Peters will graduate from U-M later next month, which allows for immediate eligibility for the Indiana native. He would also have another season of eligibility he can use the following year.
A four-star member of the Wolverines’ 2016 recruiting class, Peters was rated as the No. 6 pro-style quarterback in the country; the No. 1 player at any position in the state of Indiana; and the No. 61 player overall on 247Sports.com‘s composite board. Only two signees in Jim Harbaugh‘s first full class in Ann Arbor were rated higher than Peters.
After redshirting as a true freshman, Peters started four of the six games in which he played in 2017 and appeared to be the Wolverines’ quarterback of the future before Shea Patterson transferred into the program from Ole Miss. With Patterson starting all of last year, Peters attempted just one pass in five appearances this past season.
Peters’ decision to transfer from the Wolverines came a few of months after Patterson opted to return to U-M for another season instead of leaping early in the 2019 NFL Draft.
I’m not sure if you knew this, but it can get hot in Tampa in the early fall. Humid. Steamy. Muggy. Downright uncomfortable. Sweat is a part of life there, especially if you’re spending your Saturday afternoons running around in full pads and a helmet.
As such, South Florida figured it’d be to their advantage to wear lightweight, breathable uniforms, and Adidas has produced.
On Tuesday, USF debuted a brand new WVN A1 uniform, the German-based manufacturer’s lightest uniform. USF was certain to point out they will be the only team in the threads this season.
“We are very excited that in the second year of our partnership with adidas our football team will be the only one in the country wearing their lightest weight uniforms,” USF AD Michael Kelly said in a statement. “We look forward to the Bulls looking great and feeling great in the new lightweight, breathable material.”
The design itself is slightly different from what the Bulls wore previously, solid green or white with green shoulders, cresting into golden bull horns on each side, above a solid color pant. The metallic material that comprises the golden Bull horn on each shoulder was developed in Israel.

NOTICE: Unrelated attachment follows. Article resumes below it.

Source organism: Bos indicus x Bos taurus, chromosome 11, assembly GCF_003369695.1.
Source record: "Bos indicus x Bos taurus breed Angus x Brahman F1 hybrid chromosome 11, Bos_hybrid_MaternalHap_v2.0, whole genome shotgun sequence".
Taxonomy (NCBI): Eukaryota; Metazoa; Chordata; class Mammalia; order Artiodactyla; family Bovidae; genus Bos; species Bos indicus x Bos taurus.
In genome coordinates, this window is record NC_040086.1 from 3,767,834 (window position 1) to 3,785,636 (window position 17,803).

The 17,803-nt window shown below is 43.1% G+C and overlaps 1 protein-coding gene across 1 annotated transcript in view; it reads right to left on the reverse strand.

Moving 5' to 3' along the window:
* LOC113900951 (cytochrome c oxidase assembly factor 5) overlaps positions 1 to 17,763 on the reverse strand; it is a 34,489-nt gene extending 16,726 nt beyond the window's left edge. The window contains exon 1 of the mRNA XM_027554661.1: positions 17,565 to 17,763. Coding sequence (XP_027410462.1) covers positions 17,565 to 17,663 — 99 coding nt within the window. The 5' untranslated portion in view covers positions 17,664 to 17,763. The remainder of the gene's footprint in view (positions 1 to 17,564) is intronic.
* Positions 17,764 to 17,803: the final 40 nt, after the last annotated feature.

Everyone has their own opinion when it comes to uniforms, but in this set of eyes these kits are a massive step up from the chainmail-style Adidas template South Florida wore previously, shown above.
The new, lightweight uniforms will take the field for the first time on Friday, Aug. 30 vs. Wisconsin (7 p.m. ET, ESPN).
Kansas State wide receiver Hunter Rison will pursue a second transfer in as many years, according to reports Tuesday from GoPowercat and the Wichita Eagle.
The son of Michigan State great Andre Rison, Hunter signed with his father’s alma mater in 2017 and caught 19 passes for 224 yards as a freshman before transferring to Kansas State. After sitting out the 2018 season, as per NCAA transfer rules, Rison shined in spring practice, but his career as a Wildcat was instantly derailed when he was arrested for domestic battery in April.
Rison was immediately suspended from the team, though he maintains his innocence. Charges have not been filed, and his first court appearance in the civil case related to the charge is scheduled for July 16.
“This will be my only response,” Rison wrote on Twitter at the time. “I will continue to be myself … A man of God, as well as a great student-athlete at this university. I have done nothing wrong.”